It is this level of love - manifested in what I have come to think of as a state of "acceptive consciousness" that transcends the ordinary conceptive and rational nature of the self-consciousness of the observer - which seems to be the essence of many of the reported instances of higher religious or mystic experience, experiences reported not only by Christian mystics, but by mystics and sages from all the world's great religious and wisdom traditions.

"Individual selfhood is expressed in the self's capacity for self-transcendence and not in its rational capacity for conceptual and analytic procedures, remarked Reinhold Niebuhr, one of the great theologians of the 20th-century." "Love has taken away my practices and filled me with poetry," writes Rumi, the great 12th-century Sufi teacher and poet.

Unadulterated love, compassion and charity have all been the focus of the world's greatest and most enduring traditions, Christian and Muslim, Jewish and Buddhist, Taoist and Zoroastrian, and so many other traditions alike. But perhaps the greatest statement of this state of "acceptive consciousness," where all pre-conditions and objects of love fall away, is the following famous passage from St. Paul's first letter to the fledgling Corinthian church:
"If I speak in the tongues of men or of angels, but do not have love, I am only a resounding gong or a clanging cymbal.  If I have the gift of prophecy and can fathom all mysteries and all knowledge, and if I have a faith that can move mountains, but do not have love, I am nothing.  If I give all I possess to the poor and give over my body to hardship that I may boast, but do not have love, I gain nothing.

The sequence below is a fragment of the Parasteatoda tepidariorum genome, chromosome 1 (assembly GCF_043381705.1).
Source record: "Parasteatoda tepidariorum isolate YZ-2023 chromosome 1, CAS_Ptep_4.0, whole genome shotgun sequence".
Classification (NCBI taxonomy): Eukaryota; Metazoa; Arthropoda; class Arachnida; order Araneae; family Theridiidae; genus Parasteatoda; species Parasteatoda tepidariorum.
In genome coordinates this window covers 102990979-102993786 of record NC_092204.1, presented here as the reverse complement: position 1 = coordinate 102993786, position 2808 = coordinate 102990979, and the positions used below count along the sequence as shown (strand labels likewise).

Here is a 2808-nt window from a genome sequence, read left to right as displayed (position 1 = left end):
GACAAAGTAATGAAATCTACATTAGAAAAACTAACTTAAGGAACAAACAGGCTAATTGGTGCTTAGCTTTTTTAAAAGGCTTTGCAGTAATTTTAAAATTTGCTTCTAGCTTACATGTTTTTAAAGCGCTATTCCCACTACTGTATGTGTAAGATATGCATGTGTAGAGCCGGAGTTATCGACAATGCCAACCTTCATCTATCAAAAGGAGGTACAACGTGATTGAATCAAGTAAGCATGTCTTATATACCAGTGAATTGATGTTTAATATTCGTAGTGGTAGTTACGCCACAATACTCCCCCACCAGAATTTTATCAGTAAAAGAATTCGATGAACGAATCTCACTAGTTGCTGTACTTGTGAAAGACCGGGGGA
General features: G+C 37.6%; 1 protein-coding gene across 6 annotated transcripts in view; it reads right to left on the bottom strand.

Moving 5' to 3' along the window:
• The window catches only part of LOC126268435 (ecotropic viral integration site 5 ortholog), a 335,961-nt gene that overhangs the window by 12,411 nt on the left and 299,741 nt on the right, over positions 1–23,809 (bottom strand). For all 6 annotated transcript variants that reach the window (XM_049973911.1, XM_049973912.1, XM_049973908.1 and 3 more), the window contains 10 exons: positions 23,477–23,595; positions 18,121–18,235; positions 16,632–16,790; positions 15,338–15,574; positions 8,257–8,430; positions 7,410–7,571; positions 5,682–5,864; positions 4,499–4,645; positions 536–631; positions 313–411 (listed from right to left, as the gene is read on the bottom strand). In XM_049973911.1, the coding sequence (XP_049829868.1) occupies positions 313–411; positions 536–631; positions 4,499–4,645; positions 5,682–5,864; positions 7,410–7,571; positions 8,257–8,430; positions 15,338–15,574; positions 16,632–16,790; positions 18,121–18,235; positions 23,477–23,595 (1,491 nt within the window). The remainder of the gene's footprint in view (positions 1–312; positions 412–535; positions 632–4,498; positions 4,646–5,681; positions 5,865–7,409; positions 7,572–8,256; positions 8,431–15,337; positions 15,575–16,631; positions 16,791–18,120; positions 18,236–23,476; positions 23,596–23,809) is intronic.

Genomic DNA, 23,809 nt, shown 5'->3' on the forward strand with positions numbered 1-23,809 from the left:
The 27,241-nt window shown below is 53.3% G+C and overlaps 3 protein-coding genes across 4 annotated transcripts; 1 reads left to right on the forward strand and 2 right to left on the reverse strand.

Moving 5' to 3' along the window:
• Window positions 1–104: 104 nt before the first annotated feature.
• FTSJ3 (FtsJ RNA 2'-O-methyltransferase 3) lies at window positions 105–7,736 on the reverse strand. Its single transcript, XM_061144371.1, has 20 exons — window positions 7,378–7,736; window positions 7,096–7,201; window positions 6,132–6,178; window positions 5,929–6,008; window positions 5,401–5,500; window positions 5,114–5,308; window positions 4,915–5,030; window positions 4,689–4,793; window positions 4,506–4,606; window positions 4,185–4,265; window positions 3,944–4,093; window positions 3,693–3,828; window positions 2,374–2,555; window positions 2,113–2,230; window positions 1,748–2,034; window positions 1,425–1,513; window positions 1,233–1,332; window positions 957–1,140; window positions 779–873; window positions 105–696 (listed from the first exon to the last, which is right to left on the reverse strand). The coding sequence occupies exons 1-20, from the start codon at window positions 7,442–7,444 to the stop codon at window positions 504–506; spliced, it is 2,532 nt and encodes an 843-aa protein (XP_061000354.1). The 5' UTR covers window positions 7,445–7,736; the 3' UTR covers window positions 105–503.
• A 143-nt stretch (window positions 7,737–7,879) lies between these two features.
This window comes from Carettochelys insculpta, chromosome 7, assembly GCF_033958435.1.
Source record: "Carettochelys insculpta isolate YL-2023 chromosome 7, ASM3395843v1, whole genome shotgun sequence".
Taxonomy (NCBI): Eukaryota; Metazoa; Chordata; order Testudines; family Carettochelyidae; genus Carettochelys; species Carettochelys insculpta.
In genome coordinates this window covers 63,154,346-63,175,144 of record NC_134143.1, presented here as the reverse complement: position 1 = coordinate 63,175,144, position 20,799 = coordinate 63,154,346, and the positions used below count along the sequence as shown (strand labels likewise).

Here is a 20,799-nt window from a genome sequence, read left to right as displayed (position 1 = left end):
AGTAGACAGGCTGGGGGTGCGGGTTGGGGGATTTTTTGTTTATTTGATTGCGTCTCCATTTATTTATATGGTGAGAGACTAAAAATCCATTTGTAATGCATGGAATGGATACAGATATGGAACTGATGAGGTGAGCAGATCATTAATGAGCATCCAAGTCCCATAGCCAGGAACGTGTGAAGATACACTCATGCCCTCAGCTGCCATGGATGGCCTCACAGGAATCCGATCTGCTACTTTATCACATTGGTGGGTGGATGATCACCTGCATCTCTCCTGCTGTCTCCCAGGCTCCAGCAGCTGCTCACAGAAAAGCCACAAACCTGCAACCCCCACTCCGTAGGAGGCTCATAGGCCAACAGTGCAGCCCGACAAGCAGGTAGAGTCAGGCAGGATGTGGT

Love is patient, love is kind. It does not envy, it does not boast, it is not proud.  It does not dishonor others, it is not self-seeking, it is not easily angered, it keeps no record of wrongs.  Love does not delight in evil but rejoices with the truth. It always protects, always trusts, always hopes, always perseveres. Love never fails.
But where there are prophecies, they will cease; where there are tongues, they will be stilled; where there is knowledge, it will pass away.  For we know in part and we prophesy in part, but when completeness comes, what is in part disappears.
When I was a child, I talked like a child, I thought like a child, I reasoned like a child. When I became a man, I put the ways of childhood behind me.  For now we see only a reflection as in a mirror; then we shall see face to face. Now I know in part; then I shall know fully, even as I am fully known."

And now these three remain: faith, hope and love. But the greatest of these is love."
[I Corinthians 13:1-13]
When Paul speaks of "the completeness coming,"and when Rumi speaks of "poetry,"this I believe is the love that transcends the individual self, the "acceptive love" that is the height of the religious or spiritual experience of the world's great mystics, irrespective of caste or creed. This is what is meant, I believe, when a wisdom traditions tells us that "God is love;" an objectless love that transcends the limitations of self-conscious thinking. It is the radical, non-dual love of enlightenment.